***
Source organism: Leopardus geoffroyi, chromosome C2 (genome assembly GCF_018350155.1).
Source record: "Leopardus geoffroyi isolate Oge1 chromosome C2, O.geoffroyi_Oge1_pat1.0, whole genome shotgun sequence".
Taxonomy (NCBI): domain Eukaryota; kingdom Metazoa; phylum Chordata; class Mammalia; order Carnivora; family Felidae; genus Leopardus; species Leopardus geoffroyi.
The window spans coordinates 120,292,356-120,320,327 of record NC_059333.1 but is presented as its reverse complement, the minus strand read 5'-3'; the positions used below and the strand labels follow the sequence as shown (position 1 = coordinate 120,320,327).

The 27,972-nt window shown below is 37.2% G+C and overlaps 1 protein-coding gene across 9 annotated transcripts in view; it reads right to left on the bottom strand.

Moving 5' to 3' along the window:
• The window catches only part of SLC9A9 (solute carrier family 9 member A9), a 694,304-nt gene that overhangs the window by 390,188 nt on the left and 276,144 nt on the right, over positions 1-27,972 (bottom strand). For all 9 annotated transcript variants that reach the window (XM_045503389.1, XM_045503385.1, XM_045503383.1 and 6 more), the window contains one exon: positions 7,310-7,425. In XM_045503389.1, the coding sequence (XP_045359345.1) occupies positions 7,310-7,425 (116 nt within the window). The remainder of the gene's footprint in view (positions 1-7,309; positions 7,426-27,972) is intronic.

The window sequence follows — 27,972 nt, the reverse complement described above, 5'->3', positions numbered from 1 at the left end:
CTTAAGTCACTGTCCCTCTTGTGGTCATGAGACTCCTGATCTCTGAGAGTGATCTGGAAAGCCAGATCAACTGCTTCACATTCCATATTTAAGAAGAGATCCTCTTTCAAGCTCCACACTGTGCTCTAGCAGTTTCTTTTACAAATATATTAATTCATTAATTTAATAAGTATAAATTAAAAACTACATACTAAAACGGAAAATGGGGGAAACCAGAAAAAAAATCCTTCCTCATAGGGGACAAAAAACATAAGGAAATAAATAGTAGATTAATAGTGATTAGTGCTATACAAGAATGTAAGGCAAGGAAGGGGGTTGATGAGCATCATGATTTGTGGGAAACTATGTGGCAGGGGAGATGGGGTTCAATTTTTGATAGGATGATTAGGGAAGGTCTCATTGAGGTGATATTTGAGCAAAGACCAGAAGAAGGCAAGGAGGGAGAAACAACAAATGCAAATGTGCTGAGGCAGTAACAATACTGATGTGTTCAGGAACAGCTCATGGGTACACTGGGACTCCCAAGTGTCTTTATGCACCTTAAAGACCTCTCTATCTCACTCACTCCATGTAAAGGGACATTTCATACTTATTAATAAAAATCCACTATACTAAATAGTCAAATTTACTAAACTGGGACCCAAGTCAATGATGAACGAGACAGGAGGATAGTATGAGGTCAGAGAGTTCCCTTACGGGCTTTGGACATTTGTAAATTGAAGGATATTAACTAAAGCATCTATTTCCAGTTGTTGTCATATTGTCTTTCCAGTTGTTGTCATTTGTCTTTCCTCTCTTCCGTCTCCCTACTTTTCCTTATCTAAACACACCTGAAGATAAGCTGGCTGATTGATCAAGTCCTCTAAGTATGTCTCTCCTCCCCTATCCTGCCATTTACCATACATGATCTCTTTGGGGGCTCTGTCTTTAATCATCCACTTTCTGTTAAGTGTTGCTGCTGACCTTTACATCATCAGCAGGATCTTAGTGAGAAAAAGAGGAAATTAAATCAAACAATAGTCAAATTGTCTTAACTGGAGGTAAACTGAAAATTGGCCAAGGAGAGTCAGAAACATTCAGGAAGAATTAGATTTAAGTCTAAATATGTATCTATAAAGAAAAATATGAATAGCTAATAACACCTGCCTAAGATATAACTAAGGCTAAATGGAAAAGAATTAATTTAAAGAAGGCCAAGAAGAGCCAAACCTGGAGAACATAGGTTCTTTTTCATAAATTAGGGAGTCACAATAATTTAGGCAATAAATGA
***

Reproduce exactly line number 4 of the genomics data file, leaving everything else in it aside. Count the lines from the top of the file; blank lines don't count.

The window spans coordinates 120,292,356-120,320,327 of record NC_059333.1 but is presented as its reverse complement, the minus strand read 5'-3'; the positions used below and the strand labels follow the sequence as shown (position 1 = coordinate 120,320,327).